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Carnegie Mellon found that the U.S. tampered in foreign elections 81 times from 1946 through 2000,11 and those numbers don’t include:

  • the CIA’s many attempted assassinations of Fidel Castro12
  • the CIA’s overthrow of Salvador Allende in Chile13, 14
  • the CIA’s overthrow of Iran’s Prime Minister Mohammed Mossadegh15
  • the CIA-backed assassination of Congolese Prime Minister Patrice Lumumba16, 17
  • the secret funding of the Contras against the Sandinista government in Nicaragua18
  • ...and many more examples of covert influence19

Don’t get me wrong; much of the CIA’s mission is important. But it’s naïve to think that foreign political influence is new — or that we haven’t engaged in it wildly ourselves — or that it will stop anytime soon.

In fact, given our real-time news cycle — and hackers’ ability to access all things digital — we should probably expect foreign election tampering to increase, as the DNI report implies.

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The geopolitical game hasn’t changed much; hanging propaganda posters has simply been replaced by leaking stolen emails.

Fortunately, there’s a solution: learn to detect propaganda, critically assess it, and then ignore it, just like savvy early voters did.20 Focusing on political issues close to our hearts, electing leaders who can deliver, and ignoring the filthy rest might be the best path forward — and maybe our only choice.

So, let Russia spin its yarns — just like corporate sponsors do! — while the rest of us keep our eyes on the prize.


References

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1. Office of the Director of National Intelligence (DNI). (2017, January 6). Background to “Assessing Russian Activities and Intentions in Recent US Elections”: The Analytic Process and Cyber Incident Attribution. Washington, D.C.: DNI.

2. Baba, T., & Matsuda, S. (2002, April). Tracing Network Attacks to Their Sources. IEEE Internet Computing.

3. Mandiant. (2013). APT1, Exposing One of China’s Cyber Espionage Units. Alexandria, VA: Mandiant.

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4. Kim, D.H., & In, H.P. (2008). Cyber Criminal Activity Analysis Models using Markov Chain for Digital Forensics. In 2008 International Conference on Information Security and Assurance. Proc. in ISA, IEEE, Busan, Korea.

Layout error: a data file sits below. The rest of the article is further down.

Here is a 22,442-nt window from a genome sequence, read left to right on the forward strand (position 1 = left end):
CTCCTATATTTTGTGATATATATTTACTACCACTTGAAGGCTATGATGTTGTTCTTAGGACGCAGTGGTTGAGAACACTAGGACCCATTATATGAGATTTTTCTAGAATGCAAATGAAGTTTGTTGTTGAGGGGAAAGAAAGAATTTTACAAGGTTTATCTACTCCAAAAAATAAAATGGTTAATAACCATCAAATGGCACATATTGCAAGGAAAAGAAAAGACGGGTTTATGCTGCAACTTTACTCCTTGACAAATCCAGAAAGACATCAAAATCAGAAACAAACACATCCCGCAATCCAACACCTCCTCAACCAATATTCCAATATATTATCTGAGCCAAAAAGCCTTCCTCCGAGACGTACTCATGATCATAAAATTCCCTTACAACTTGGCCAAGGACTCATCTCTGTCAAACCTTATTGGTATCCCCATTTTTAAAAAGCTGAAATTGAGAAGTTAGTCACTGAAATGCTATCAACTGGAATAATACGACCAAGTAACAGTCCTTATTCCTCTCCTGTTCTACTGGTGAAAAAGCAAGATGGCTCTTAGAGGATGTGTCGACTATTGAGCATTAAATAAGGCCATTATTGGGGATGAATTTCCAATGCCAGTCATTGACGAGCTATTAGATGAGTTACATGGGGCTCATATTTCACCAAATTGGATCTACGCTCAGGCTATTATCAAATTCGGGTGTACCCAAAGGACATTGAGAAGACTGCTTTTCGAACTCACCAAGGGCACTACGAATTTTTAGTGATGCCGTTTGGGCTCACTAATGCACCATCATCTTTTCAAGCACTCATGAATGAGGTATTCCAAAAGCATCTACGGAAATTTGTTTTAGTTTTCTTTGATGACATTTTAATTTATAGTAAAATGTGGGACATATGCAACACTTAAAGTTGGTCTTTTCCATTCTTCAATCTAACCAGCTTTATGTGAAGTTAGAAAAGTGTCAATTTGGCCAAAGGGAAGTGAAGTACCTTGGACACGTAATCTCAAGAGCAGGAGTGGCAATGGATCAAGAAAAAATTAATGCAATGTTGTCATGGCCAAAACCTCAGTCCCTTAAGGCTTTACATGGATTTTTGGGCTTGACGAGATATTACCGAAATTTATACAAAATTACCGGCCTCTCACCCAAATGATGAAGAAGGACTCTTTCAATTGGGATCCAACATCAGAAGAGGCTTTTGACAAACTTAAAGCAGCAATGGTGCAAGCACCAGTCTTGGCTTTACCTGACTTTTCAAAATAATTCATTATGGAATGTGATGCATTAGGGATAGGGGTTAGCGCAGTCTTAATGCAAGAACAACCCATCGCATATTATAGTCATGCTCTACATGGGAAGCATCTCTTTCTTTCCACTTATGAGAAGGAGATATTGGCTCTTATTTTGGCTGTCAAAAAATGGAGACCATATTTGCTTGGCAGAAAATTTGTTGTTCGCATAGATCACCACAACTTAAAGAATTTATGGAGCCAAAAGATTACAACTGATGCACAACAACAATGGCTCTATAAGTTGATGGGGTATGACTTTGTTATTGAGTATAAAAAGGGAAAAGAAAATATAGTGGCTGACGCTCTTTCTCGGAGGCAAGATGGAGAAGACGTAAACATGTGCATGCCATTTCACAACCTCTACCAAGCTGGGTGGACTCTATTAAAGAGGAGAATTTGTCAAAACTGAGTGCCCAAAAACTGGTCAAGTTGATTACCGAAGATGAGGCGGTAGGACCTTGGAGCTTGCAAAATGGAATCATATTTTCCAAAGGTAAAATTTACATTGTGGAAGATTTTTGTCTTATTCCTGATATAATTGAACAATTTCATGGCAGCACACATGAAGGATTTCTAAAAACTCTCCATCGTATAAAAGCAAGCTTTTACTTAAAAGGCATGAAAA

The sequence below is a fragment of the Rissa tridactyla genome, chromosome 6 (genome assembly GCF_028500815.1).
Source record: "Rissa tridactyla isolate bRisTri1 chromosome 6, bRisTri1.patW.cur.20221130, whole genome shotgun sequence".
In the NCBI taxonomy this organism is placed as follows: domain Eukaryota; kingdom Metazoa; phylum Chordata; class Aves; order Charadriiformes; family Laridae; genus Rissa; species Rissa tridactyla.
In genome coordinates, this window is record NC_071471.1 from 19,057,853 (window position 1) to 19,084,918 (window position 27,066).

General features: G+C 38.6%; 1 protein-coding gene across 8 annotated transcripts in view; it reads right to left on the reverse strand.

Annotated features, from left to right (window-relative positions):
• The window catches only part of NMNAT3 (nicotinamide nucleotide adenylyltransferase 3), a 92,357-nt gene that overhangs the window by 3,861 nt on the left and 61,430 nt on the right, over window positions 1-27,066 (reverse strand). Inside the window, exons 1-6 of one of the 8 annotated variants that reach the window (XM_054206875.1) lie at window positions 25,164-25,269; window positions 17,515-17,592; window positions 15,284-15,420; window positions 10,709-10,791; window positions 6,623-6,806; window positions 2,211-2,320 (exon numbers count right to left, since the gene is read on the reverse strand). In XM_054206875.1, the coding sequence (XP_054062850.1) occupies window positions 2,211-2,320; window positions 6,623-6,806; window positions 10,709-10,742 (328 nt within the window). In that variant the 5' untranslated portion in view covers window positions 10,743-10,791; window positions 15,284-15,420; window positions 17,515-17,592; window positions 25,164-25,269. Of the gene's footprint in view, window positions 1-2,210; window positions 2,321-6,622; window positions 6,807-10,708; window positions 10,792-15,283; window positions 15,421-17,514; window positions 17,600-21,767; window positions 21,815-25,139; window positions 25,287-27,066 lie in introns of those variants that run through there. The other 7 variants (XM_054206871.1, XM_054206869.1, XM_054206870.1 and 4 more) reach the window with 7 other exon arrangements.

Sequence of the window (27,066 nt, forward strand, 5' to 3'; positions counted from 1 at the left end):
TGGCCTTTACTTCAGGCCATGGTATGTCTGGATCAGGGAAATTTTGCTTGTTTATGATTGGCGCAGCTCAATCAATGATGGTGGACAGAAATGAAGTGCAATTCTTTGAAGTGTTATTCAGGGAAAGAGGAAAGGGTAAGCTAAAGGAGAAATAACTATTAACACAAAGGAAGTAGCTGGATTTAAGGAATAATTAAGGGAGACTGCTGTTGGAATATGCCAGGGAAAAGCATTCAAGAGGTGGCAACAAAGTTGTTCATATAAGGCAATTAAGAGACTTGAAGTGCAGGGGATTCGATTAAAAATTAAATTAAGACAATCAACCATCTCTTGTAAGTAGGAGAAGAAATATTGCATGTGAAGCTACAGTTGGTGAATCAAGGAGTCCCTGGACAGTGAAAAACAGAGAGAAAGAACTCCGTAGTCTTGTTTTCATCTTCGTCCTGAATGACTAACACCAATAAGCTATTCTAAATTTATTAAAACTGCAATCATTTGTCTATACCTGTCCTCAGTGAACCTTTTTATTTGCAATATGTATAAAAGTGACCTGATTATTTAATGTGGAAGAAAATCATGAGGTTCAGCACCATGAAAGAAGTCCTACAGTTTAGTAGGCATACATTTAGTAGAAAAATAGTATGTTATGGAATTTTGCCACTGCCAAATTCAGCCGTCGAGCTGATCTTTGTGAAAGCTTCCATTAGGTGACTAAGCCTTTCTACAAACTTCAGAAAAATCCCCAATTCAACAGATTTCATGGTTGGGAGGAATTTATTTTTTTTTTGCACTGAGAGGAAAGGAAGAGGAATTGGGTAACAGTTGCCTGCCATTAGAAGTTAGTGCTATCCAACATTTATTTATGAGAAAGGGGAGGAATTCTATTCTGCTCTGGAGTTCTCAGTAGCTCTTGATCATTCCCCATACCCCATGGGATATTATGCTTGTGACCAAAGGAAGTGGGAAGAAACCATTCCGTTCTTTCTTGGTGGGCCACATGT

5. Wilshusen, G. (2007, October 23). Testimony Before the Subcommittee on Information Policy, Census, and National Archives, Internet Infrastructure: Challenges in Developing a Public/Private Recovery Plan, p. 4. Washington, D.C.: GAO.

6. Wesleyan Media Project. (2016, August 24). Over 2 Million Political Ads Aired This Cycle.

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7. Levin, D. (2016, February 17). When the Great Power Gets a Vote: The Effects of Great Power Electoral Interventions on Election Results. International Studies Quarterly, 16.

8. Confessore, N. (2015, January 26). Koch Brothers’ Budget of $889 Million for 2016 Is on Par With Both Parties’ Spending. The New York Times.

9. Stampler, L. (2015, July 4). Here’s some incredible pro-independence propaganda from the American Revolution. Business Insider.

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10. Nelson, L. (2016, October 11). White House says U.S. will retaliate against Russia for hacking. Politico.

11. Agrawal, N. (2016, December 21). The U.S. is no stranger to interfering in the elections of other countries. Los Angeles Times.

12. RT News. (2016, November 26). Myriad ways CIA tried and failed to assassinate Fidel Castro.

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13. The National Security Archive. (2013, September 11). Kissinger and Chile: The Declassified Record.

14. Briscoe, D. (2006, January 6). CIA Admits Involvement in Chile. ABC News.

15. Kangas, S. (2016, May 17). A Timeline of CIA Atrocities. Global Research.

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16. Weissman, S. (2014, August). What Really Happened in Congo. Foreign Affairs.

17. Slattery, L. (2001, January 10). The Congo: How and why the West organised Lumumba’s assassination. World Socialist Web Site.

18. Rosen, J. (1998, August 10). The Perjury Trap. The New Yorker.

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19. Ibid., Kangas.

20. Ibid., Stampler.


Scotch Wichmann (@countercastle), M.S., CISSP, CEH is a cybersecurity researcher by day, and a performance artist by night. His madcap comedy novel, Two Performance Artists Kidnap Their Boss And Do Things With Him, was published in 2014.